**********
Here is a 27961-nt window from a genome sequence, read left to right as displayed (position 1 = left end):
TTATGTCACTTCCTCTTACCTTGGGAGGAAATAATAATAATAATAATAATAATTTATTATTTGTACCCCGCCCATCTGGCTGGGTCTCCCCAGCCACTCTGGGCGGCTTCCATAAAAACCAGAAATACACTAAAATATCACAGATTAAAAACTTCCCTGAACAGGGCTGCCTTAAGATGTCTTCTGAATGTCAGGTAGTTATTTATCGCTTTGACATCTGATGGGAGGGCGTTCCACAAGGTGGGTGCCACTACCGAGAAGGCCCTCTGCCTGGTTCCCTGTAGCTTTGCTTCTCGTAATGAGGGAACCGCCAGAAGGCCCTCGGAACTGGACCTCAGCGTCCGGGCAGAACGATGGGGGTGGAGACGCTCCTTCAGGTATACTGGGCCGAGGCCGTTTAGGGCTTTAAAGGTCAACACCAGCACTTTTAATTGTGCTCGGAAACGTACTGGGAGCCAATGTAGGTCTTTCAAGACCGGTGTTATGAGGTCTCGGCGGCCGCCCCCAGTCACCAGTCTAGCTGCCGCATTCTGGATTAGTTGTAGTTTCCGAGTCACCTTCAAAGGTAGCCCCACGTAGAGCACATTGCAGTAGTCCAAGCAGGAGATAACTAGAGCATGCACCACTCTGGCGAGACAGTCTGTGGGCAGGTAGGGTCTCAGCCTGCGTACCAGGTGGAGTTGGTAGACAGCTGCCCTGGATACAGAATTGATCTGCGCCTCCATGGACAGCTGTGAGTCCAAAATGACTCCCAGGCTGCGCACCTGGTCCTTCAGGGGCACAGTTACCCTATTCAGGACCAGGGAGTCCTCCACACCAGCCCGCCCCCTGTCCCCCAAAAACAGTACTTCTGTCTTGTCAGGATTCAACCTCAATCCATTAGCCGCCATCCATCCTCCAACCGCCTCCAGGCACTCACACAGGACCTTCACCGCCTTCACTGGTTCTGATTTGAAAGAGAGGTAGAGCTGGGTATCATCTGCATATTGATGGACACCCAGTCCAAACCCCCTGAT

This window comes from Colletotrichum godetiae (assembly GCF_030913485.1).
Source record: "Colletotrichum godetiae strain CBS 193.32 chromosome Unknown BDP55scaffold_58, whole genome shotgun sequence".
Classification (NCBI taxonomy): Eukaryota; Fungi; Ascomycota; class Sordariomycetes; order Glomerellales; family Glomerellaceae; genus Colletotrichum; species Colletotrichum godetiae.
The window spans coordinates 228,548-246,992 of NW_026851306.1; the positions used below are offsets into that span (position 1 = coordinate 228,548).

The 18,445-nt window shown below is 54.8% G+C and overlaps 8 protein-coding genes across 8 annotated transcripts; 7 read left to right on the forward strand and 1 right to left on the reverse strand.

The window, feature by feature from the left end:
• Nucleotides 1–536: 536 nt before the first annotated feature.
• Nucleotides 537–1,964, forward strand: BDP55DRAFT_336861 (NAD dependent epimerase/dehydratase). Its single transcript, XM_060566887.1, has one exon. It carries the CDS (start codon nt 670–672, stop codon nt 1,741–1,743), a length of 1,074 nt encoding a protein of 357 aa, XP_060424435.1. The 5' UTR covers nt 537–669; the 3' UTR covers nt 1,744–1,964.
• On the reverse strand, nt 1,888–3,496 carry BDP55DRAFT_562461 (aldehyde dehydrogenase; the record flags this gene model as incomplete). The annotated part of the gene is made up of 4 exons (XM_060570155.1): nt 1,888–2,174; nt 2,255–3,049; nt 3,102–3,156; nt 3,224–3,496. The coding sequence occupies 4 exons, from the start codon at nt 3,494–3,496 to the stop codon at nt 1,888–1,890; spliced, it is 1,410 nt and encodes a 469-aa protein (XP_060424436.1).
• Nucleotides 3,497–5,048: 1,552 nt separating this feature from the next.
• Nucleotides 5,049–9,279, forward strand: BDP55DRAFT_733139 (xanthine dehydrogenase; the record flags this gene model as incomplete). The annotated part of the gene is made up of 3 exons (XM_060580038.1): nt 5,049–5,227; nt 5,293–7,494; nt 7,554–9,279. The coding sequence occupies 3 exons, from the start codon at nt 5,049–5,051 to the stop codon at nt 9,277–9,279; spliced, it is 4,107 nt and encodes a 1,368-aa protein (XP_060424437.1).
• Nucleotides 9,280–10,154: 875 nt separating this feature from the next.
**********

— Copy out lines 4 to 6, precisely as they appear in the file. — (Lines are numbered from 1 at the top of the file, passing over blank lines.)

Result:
Source record: "Colletotrichum godetiae strain CBS 193.32 chromosome Unknown BDP55scaffold_58, whole genome shotgun sequence".
Classification (NCBI taxonomy): Eukaryota; Fungi; Ascomycota; class Sordariomycetes; order Glomerellales; family Glomerellaceae; genus Colletotrichum; species Colletotrichum godetiae.
The window spans coordinates 228,548-246,992 of NW_026851306.1; the positions used below are offsets into that span (position 1 = coordinate 228,548).